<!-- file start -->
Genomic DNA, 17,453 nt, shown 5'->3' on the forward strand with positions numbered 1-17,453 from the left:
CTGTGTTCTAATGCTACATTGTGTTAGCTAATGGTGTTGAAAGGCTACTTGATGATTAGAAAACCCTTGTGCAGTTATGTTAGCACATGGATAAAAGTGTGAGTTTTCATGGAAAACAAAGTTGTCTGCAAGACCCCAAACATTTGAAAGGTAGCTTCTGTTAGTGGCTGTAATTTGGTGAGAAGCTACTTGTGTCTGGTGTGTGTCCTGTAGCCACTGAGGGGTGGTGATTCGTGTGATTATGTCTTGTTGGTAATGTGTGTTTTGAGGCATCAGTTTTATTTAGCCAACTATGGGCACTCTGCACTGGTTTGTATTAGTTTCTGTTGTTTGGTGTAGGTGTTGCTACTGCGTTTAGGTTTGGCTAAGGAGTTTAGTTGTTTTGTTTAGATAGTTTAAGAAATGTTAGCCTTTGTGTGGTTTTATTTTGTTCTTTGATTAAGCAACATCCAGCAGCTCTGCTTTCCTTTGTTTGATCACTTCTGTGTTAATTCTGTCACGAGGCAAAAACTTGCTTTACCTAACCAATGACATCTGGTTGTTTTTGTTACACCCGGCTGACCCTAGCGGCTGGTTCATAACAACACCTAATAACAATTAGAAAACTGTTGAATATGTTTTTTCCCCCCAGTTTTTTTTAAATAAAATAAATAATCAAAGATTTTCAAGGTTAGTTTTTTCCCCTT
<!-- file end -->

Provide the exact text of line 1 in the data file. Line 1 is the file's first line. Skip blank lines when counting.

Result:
Genomic DNA, 17,453 nt, shown 5'->3' on the forward strand with positions numbered 1-17,453 from the left: